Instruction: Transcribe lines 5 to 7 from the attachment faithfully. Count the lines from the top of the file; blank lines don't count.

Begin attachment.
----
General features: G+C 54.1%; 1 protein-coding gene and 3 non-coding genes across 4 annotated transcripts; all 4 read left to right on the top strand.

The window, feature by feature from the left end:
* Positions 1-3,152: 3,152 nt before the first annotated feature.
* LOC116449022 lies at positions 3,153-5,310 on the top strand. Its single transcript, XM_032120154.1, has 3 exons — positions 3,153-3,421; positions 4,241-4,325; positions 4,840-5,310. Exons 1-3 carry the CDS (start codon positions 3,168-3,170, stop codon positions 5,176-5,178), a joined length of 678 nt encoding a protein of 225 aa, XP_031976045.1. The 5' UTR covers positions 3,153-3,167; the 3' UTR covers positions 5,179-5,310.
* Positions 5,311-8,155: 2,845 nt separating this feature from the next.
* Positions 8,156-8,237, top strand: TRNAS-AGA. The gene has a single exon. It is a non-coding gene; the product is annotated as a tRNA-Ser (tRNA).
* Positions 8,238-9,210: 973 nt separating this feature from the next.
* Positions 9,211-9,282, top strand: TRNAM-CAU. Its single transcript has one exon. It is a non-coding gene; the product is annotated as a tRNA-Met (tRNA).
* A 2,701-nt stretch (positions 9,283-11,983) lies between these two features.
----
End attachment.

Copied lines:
* Positions 5,311-8,155: 2,845 nt separating this feature from the next.
* Positions 8,156-8,237, top strand: TRNAS-AGA. The gene has a single exon. It is a non-coding gene; the product is annotated as a tRNA-Ser (tRNA).
* Positions 8,238-9,210: 973 nt separating this feature from the next.